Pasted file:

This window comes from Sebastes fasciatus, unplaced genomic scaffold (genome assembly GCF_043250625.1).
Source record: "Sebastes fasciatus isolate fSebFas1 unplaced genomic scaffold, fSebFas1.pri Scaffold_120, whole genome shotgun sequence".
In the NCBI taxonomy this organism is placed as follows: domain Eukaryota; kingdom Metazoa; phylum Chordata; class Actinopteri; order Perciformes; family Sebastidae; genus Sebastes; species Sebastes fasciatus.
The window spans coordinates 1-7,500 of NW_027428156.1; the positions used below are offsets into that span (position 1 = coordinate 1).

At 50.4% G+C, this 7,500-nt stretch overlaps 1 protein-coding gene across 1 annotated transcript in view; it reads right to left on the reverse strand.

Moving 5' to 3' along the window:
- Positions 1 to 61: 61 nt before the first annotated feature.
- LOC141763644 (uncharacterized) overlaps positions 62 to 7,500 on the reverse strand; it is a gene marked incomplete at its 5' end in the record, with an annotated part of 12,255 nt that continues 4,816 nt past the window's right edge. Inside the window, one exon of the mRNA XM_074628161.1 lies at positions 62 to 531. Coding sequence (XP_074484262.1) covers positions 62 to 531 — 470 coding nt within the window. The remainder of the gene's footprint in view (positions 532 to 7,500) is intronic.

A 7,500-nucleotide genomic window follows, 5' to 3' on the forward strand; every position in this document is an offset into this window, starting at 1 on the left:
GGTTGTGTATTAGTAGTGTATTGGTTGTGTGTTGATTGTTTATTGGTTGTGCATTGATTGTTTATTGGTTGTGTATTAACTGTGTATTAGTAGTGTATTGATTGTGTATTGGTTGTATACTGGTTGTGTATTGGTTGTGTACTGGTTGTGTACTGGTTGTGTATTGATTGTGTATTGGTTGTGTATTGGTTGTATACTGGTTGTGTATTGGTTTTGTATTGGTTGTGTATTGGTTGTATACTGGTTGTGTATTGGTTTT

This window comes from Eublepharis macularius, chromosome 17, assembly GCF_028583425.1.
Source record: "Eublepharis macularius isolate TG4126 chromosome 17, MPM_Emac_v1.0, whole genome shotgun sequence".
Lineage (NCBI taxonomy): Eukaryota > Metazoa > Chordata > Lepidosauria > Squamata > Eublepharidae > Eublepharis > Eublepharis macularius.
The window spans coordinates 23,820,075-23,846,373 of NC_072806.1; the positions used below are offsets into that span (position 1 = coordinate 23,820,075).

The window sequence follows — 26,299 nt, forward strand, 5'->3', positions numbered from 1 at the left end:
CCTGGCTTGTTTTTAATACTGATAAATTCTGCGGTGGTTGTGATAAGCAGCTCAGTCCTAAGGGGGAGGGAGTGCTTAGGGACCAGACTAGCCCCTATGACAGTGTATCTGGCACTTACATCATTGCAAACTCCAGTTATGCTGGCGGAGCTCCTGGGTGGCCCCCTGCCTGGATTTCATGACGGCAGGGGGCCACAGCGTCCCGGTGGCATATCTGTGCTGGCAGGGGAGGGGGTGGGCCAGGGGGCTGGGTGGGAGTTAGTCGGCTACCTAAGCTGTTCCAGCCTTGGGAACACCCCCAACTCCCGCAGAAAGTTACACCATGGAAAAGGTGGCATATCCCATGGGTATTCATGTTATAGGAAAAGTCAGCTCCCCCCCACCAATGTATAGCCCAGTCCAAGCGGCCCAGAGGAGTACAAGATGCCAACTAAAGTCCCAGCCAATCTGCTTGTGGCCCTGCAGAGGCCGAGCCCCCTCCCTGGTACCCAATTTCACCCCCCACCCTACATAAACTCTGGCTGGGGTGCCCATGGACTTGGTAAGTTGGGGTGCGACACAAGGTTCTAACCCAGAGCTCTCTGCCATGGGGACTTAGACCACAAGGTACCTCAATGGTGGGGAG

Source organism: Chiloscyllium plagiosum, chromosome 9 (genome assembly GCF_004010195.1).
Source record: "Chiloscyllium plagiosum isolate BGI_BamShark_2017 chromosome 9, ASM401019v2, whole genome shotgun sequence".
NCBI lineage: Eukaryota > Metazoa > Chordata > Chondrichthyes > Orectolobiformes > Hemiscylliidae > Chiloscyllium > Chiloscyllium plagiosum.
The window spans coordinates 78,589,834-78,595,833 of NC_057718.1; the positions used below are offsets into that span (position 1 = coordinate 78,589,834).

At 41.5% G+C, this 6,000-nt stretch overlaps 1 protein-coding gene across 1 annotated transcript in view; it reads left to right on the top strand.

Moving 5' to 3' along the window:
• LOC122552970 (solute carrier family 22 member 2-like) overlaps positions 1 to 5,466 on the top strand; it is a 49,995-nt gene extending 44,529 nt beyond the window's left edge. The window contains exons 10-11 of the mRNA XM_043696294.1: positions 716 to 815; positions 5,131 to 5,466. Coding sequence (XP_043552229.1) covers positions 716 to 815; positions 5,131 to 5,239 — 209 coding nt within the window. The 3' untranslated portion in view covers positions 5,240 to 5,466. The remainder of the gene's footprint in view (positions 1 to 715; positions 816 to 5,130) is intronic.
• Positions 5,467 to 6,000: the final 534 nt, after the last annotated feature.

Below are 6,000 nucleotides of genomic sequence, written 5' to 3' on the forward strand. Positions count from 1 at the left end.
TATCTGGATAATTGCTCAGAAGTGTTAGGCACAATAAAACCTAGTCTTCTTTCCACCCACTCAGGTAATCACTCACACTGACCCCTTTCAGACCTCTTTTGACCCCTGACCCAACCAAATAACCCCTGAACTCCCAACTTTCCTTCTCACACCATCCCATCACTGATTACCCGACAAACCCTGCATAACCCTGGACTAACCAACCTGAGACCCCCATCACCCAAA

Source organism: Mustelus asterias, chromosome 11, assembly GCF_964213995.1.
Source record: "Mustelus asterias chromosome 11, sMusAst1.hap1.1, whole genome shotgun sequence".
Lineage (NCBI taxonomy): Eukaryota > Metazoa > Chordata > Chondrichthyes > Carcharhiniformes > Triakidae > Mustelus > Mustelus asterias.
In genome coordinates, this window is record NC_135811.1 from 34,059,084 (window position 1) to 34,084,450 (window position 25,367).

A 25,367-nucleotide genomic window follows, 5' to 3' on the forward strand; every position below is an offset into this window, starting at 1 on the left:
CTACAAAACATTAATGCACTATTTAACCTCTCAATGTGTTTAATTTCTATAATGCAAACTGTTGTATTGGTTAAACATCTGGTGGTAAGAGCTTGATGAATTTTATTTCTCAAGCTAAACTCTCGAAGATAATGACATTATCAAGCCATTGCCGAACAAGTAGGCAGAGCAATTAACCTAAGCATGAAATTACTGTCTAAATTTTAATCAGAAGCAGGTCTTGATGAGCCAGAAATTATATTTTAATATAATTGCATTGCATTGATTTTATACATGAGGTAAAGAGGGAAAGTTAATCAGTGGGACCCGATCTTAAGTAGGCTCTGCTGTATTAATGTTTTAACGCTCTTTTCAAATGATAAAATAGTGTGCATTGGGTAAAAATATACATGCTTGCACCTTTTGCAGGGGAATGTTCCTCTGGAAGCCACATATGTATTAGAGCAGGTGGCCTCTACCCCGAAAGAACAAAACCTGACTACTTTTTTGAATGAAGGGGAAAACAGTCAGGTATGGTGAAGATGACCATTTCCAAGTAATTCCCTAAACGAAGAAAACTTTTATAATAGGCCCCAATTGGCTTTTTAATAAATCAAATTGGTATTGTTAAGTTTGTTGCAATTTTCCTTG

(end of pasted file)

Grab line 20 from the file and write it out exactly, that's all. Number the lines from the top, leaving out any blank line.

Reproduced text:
The window spans coordinates 78,589,834-78,595,833 of NC_057718.1; the positions used below are offsets into that span (position 1 = coordinate 78,589,834).